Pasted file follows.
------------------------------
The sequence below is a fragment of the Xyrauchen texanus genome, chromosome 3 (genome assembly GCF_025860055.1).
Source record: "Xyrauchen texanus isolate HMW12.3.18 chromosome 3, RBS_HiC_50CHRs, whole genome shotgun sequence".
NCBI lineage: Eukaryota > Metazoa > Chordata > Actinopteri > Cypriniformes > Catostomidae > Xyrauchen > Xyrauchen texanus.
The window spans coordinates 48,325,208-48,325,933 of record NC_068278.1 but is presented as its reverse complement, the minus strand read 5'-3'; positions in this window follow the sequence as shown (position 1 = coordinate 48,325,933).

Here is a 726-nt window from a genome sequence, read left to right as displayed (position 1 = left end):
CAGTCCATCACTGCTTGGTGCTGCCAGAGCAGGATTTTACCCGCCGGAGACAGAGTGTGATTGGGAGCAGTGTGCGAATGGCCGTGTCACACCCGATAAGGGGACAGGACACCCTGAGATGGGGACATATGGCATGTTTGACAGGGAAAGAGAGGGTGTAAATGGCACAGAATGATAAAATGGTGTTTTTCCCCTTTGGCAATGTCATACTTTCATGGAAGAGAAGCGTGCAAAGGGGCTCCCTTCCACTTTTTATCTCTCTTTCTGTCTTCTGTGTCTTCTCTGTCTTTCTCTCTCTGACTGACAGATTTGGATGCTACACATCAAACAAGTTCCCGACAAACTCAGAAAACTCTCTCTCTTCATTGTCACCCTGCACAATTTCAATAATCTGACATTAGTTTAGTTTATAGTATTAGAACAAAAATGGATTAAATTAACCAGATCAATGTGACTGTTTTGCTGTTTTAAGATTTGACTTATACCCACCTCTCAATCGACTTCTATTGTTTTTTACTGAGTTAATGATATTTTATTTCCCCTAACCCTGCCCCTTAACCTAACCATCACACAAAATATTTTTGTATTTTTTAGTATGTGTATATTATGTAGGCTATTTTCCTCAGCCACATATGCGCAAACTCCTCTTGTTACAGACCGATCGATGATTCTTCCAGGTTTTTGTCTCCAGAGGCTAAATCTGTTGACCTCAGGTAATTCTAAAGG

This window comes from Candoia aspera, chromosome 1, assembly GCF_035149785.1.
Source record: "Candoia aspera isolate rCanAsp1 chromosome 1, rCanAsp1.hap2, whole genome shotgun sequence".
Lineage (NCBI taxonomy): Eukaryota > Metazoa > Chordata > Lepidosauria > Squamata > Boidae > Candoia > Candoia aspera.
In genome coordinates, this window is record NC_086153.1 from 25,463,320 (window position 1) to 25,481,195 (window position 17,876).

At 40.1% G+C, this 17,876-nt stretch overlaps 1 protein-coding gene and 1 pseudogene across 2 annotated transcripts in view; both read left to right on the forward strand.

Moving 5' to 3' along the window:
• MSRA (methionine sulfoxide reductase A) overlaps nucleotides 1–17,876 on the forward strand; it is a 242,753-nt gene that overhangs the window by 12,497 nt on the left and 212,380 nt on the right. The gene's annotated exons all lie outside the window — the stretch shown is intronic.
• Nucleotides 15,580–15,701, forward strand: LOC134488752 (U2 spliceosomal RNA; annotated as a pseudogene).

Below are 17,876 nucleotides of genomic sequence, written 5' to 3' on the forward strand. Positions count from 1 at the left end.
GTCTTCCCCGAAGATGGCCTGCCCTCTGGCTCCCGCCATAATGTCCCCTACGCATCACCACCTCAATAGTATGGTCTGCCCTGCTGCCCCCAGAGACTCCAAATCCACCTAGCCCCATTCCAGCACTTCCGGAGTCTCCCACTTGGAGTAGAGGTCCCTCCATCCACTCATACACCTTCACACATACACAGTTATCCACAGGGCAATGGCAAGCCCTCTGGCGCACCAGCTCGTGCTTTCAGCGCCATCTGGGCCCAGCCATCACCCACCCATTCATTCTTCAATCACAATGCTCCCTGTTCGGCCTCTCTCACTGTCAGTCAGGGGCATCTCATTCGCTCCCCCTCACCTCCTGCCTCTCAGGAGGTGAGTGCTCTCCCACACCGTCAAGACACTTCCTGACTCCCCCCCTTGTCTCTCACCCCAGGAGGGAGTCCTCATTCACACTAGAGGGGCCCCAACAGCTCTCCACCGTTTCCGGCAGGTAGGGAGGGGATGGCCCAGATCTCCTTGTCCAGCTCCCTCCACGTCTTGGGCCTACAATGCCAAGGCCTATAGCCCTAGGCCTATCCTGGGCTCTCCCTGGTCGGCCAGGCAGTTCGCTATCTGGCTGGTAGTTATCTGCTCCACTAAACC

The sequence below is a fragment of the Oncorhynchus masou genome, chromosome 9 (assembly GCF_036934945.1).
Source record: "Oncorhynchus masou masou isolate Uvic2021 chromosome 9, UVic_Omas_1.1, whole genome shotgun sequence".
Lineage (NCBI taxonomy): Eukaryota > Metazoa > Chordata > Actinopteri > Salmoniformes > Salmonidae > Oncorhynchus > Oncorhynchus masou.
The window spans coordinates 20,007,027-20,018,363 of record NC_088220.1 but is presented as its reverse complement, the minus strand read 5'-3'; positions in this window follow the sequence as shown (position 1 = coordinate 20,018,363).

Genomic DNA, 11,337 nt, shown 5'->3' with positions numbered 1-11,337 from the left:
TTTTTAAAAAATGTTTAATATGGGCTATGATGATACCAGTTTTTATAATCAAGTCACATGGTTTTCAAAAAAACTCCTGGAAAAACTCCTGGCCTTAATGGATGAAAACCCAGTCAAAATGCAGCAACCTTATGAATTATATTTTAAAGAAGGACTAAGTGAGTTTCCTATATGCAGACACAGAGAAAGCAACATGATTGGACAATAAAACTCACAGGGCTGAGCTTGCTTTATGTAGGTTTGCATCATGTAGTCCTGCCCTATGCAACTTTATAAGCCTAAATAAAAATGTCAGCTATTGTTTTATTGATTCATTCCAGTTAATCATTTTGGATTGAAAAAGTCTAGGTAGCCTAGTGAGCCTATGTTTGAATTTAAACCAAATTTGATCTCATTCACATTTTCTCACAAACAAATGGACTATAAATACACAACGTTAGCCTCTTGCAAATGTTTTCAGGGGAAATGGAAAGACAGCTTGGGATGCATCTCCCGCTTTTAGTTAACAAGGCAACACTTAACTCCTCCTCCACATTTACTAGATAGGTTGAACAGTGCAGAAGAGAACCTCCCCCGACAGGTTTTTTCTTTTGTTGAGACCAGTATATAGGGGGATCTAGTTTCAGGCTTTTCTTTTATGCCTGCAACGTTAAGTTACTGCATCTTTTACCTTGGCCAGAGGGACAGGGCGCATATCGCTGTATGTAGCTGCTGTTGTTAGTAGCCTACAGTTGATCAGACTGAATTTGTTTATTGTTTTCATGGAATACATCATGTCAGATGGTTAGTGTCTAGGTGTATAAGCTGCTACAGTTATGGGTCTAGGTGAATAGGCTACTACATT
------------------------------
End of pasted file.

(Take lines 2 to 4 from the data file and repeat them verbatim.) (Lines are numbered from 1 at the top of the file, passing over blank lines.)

Source record: "Xyrauchen texanus isolate HMW12.3.18 chromosome 3, RBS_HiC_50CHRs, whole genome shotgun sequence".
NCBI lineage: Eukaryota > Metazoa > Chordata > Actinopteri > Cypriniformes > Catostomidae > Xyrauchen > Xyrauchen texanus.
The window spans coordinates 48,325,208-48,325,933 of record NC_068278.1 but is presented as its reverse complement, the minus strand read 5'-3'; positions in this window follow the sequence as shown (position 1 = coordinate 48,325,933).